By John R. Schirmer
State legislators went home May 23 after wrapping up a special session called by Gov. Asa Hutchinson to fund highway projects and to deal with 12 other items.
The three-day session passed 12 of Hutchinson’s 13 agenda items, including his highway proposal.
“We had competing highway measures,” State Sen. Larry Teague of Nashville said. “I didn’t intend to vote for it [Hutchinson’s bill], and I didn’t. There’s not much in it for rural highway maintenance.”
Teague had said before the session started that he would not vote for any proposal which did not offer help for roads in rural Arkansas.
Hutchinson’s bill provides about $50 million per year in state funds and $200 million per year in federal highway funding.
“No taxes were raised by the highway bill,” Teague said. The main source of revenue will come from dedicating up to 25 percent of the state budget surplus. Based on the average for the past 10 years, what will be about $48 million.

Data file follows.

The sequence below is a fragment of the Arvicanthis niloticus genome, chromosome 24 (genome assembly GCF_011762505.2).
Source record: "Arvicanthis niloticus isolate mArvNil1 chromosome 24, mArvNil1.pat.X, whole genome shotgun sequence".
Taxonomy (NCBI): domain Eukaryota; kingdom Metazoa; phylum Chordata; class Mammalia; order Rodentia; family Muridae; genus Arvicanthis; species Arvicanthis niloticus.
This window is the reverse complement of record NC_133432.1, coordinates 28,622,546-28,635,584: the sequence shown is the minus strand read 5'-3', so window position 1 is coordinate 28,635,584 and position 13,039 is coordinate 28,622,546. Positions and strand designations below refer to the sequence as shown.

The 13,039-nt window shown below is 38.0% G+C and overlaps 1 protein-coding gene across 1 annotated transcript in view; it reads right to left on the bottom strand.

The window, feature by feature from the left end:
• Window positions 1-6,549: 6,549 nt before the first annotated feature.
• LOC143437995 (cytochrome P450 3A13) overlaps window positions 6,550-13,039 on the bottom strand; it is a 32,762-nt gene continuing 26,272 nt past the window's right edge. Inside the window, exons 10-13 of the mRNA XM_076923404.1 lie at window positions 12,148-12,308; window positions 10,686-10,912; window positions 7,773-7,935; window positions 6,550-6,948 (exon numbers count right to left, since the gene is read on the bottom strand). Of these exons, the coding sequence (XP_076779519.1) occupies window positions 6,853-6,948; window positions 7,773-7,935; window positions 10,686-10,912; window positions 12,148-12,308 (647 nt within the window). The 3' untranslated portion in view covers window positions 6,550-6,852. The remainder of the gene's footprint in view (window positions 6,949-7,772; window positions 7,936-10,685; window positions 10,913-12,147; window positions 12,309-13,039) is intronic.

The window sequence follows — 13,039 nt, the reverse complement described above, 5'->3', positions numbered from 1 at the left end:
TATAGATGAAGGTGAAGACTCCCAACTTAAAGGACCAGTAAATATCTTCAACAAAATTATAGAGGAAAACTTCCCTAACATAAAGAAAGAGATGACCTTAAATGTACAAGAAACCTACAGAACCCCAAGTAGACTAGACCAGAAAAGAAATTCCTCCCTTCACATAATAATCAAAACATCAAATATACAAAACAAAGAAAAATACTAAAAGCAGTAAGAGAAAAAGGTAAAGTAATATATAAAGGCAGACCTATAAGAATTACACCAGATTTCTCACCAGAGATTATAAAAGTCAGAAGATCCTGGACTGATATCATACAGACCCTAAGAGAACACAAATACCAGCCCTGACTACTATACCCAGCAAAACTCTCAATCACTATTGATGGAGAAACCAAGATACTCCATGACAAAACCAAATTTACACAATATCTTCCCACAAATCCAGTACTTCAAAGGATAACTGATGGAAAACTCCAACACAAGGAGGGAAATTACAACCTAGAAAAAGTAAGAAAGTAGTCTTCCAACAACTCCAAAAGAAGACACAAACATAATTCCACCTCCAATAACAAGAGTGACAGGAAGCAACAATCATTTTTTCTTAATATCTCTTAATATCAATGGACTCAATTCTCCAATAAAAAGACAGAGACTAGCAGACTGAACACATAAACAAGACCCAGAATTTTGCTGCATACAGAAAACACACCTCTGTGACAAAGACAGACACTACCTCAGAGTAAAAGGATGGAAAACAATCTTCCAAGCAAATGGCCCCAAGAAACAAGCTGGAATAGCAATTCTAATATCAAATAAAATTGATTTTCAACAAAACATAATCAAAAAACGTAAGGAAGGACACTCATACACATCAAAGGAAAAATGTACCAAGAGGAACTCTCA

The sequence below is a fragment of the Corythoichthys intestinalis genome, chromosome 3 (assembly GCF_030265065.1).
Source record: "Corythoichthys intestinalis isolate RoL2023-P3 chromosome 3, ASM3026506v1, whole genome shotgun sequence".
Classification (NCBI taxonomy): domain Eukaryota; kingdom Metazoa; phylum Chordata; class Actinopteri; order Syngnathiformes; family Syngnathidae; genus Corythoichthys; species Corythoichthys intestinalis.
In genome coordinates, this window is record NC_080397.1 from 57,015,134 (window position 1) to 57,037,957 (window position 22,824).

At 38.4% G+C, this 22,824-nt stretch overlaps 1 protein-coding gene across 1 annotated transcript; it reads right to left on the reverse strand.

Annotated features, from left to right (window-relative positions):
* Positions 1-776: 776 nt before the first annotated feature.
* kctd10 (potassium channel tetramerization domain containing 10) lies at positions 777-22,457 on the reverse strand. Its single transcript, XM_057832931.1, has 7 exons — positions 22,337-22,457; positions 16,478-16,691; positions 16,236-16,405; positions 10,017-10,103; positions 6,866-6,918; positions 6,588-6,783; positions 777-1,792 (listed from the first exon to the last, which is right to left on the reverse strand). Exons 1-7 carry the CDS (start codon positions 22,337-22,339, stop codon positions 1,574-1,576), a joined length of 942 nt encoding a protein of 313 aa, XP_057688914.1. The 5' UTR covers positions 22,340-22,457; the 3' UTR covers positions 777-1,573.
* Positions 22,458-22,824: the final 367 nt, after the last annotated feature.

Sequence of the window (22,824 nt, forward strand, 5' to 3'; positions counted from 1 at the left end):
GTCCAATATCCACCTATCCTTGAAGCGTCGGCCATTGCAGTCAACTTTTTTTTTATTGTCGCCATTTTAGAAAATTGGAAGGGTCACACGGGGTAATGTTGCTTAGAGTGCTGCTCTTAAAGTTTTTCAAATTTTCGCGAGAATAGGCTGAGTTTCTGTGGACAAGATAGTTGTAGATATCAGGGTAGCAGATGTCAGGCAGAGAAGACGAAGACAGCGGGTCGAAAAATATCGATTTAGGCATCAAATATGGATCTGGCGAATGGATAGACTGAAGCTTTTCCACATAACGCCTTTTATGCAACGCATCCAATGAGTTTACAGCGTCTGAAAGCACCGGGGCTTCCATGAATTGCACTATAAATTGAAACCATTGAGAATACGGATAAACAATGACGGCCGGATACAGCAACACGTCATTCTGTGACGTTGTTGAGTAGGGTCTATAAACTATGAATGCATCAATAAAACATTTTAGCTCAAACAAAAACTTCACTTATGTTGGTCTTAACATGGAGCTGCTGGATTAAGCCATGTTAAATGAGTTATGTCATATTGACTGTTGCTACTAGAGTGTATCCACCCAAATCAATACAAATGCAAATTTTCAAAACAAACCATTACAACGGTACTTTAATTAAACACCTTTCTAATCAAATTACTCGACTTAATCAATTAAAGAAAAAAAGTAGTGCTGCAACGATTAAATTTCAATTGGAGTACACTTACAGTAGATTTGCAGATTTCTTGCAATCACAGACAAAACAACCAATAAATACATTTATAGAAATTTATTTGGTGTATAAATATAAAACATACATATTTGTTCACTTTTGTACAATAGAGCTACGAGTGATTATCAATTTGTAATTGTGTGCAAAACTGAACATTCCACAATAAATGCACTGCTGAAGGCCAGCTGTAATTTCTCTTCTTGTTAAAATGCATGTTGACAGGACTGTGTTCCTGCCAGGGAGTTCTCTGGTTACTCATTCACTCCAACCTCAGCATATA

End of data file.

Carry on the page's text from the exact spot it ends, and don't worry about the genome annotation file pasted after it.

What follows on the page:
In other business, legislators passed a so-called efficiency bill which includes transferring the Arkansas History Commission to the Department of Arkansas Heritage.
“I didn’t vote for it,” Teague said of the legislation. “People at Old Washington are worried about it.”
The 105-page bill also gives Hutchinson control of the Governor’s Mansion Commission.
The legislature rejected a proposal to combine Crowley’s Ridge Technical Institute at Forrest City with East Arkansas Community College. Members “need to take more time” to consider the merger, Teague said.
Legislators revised school election laws to “prevent confusion for two districts,” Teague said. They include the Pulaski County and Helena-West Helena districts.
Lawmakers approved a bill to make Department of Human Services juvenal records easier to release to legitimate research organizations gauging the effectiveness of juvenile programs. The bill was passed “to close a loophole in laws against sexual indecency with a child,” Teague said.
Overall, the special session was “pretty uneventful,” according to Teague. “Most of the items for this one could have waited” until the general session in January.
Teague said he doesn’t know of “any subject matter that would mean calling another special session.”
Legislators already have met three times in 2016 – once in the fiscal session required by state law and twice in special session.